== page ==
Comcast sees $157M wireless profits in 2021, downplays fiber competition

Comcast reported today that in 2021 it added 1.2 million wireless lines for its mobile virtual network operator (MVNO) service. Of that, 312,000 of those lines were connected during its fourth quarter 2021. Comcast Chief Financial Officer Michael Cavanagh called the quarterly adds “the best result since launching this business in 2017, bringing total mobile lines to 4 million.”

He said Comcast has made strides to fully integrate wireless into its core cable operations, achieving standalone profitability of $157 million during the year. Moving forward, the company won’t be disclosing its wireless profitability numbers.

Comcast CEO Brian Roberts said, “In wireless, our unique and recently-enhanced relationship with Verizon enabled us to bring a more competitive offering for our wireless customers that also improve the economics for us resulting in our largest annual growth in wireless lines yet, while reaching profitability on a standalone basis for the first time since launch.”

Comcast’s MVNO service rides on Verizon’s network, and Comcast is able to offer 5G services through that shared network.

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From the beginning of Comcast’s foray into wireless Roberts has touted it as a way to keep valuable broadband customers from churning. Today he reiterated that strategy and added, “every single broadband home should have at least a couple of lines.”

As Comcast’s addressable market for broadband expands that will, in turn, provide more opportunities to sell Xfinity Mobile.

Comcast Cable CEO David Watson, said, “Our mobile is key for us. In and of itself it’s a great growth opportunity, but it's also very important to broadband. We've talked a lot about broadband and churn benefits that continue. But we want to bring mobile value to every segment in every offer. We're going to take every single sales channel, simplify the go-to-market approach, with mobile included for every segment.”

He indicated that Comcast wants to offer mobile to low-income customers as well as premium customers. During 2021, it began offering its Xfinity Wireless to small businesses.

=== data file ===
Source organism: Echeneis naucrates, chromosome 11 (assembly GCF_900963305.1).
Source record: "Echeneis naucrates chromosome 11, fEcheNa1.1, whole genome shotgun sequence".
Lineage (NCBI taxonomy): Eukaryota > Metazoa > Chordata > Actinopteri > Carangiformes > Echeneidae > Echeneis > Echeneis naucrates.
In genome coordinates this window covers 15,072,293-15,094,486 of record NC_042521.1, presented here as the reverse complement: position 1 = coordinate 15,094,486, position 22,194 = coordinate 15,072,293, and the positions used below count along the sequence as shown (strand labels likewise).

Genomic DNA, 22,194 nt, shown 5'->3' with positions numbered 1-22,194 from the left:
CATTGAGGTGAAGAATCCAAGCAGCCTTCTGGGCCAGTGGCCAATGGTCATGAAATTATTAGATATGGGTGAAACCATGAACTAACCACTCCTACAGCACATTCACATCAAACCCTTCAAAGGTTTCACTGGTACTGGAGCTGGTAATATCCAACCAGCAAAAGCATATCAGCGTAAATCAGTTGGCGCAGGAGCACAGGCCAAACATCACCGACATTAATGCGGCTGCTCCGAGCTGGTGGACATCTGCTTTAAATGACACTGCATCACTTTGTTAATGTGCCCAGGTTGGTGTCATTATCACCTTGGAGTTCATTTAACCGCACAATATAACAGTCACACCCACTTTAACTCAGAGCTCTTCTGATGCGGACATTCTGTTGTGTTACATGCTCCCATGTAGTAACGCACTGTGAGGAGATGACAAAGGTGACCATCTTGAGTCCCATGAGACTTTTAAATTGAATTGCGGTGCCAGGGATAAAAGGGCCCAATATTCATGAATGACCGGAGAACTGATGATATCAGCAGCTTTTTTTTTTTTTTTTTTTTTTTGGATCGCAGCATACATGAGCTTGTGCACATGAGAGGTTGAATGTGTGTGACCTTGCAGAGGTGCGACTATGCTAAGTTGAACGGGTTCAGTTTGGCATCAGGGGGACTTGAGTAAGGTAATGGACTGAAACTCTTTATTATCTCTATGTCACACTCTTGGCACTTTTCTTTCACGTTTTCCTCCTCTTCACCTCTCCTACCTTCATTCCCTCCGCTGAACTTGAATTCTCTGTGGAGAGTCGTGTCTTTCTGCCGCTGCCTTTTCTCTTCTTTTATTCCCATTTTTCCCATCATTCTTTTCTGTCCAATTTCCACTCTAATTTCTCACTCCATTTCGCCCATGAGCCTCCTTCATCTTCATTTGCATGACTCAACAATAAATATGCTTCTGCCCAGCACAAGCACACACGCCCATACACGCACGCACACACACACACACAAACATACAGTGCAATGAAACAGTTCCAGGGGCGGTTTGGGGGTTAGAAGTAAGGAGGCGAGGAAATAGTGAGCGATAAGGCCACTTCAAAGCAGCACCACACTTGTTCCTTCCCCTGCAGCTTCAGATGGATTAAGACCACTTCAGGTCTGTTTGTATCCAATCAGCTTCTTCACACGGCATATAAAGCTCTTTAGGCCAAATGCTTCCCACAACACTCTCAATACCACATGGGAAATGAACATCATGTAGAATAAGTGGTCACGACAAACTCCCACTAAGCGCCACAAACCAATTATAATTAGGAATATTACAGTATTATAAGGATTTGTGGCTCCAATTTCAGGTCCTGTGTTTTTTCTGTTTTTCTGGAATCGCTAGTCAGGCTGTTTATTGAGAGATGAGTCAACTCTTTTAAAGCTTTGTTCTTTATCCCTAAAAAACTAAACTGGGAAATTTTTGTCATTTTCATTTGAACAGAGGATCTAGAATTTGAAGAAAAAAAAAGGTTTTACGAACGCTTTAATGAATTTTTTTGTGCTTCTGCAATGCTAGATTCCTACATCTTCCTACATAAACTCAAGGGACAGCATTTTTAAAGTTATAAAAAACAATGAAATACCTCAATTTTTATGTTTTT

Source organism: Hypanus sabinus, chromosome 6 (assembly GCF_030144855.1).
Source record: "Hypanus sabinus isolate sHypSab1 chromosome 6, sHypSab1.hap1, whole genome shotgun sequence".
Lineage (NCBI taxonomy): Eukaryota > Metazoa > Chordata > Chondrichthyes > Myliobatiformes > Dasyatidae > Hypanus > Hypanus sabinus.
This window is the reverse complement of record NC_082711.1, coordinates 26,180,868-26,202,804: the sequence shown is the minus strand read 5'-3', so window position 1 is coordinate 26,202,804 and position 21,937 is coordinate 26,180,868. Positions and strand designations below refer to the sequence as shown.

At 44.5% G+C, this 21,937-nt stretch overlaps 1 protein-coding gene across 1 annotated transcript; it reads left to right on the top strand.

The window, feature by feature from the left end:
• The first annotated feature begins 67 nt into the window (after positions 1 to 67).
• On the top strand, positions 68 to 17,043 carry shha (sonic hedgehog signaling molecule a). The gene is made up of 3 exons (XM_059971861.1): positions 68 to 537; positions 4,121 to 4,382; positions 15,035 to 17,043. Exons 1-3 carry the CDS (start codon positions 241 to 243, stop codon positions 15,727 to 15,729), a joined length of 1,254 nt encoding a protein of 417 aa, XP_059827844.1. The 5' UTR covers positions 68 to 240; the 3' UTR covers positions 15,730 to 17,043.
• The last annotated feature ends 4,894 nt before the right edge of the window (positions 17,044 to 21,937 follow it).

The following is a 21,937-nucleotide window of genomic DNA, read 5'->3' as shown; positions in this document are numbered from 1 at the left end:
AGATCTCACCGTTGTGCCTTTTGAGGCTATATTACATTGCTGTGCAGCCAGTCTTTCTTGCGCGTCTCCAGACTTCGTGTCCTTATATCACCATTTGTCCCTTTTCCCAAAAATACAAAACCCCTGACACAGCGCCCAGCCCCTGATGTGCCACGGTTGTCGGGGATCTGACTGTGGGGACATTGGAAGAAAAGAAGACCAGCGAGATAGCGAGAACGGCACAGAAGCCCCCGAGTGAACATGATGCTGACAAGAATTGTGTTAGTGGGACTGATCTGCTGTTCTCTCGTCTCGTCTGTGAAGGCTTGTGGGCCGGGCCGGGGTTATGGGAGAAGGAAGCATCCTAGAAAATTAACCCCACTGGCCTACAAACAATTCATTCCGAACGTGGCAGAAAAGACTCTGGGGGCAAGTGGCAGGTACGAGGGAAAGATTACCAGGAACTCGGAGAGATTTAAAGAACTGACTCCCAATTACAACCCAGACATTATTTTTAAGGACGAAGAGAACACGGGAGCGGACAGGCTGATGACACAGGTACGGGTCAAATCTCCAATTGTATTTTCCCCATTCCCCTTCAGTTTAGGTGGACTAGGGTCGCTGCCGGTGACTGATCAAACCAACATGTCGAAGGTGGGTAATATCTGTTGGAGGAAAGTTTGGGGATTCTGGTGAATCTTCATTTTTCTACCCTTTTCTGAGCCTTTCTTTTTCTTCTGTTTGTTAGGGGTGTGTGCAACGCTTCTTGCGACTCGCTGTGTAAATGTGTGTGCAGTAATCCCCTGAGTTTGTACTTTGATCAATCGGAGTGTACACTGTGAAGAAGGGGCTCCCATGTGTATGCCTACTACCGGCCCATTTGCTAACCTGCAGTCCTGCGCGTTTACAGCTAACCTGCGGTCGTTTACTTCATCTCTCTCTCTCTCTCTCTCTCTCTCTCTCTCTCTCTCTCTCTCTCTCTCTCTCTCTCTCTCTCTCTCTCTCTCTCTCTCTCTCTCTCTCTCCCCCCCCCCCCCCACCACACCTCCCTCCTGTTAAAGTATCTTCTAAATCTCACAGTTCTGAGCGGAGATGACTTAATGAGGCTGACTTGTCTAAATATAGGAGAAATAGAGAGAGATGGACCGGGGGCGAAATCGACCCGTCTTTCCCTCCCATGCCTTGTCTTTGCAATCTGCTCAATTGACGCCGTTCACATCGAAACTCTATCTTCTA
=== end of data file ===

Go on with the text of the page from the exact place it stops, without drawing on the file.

RELATED: Comcast starts selling wireless plans to small businesses

The analysts at New Street Research led by Jonathan Chaplin said, “Comments around improving momentum in sales channels suggest to us that gross adds will be up again in 2022.”

Wi-fi 6E device

In other wireless news, Comcast mentioned that it recently launched its first Wi-Fi 6E gateway, with the capability of delivering multi-gigabit speed. “Our goal is to continue to innovate on top of this and further widen the gap between the in-home experience that we offer versus any of the competition,” said Roberts.

The new xFi Advanced Gateway incorporates Wi-Fi 6E and will boost capacity in the home with three Wi-Fi bands – 2.4 GHz, 5 GHz and the new 6 GHz band.

Finally, CFO Cavanagh touched briefly on all the competition that will be coming cable’s way from fiber rollouts and fixed wireless access (FWA) providers. He said to date there “really hasn’t been a notable shift in the competitive environment.”

RELATED: Comcast CEO says it plans to get more aggressive on broadband expansion this year

“Our game plan is to anticipate where and how competition happens,” said Cavanagh. “We have a constantly evolving playbook. The key point is we're growing penetration where we compete against both fiber and non-fiber. So, we take it seriously. We look at each one of the areas, all the varieties of overbuild fiber and fixed wireless and our goal and the game plan is to focus on our ubiquitous network advantage that we have, not looking at our competitors so often at a very local level.”


The New Street analysts pointed out that Comcast execs didn’t say anything about their CBRS spectrum in terms of their wireless strategy and capex spending.

“We accept that they won’t do this in 2022, but we think it’s a mistake,” wrote New Street. “Deployed spectrum has strong, long-term strategic benefits. Developing expertise in wireless networking will take years (just look how long it took the cable companies to perfect a wireless operating model using someone else’s network)… we think Comcast should be making hard investments in wireless infrastructure now.”

Of note, Comcast did recently announce a new private wireless service. And it will showcase this new offering by lighting up a private wireless network at the Wells Fargo Center in Philadelphia. It will use its own CBRS spectrum at the stadium.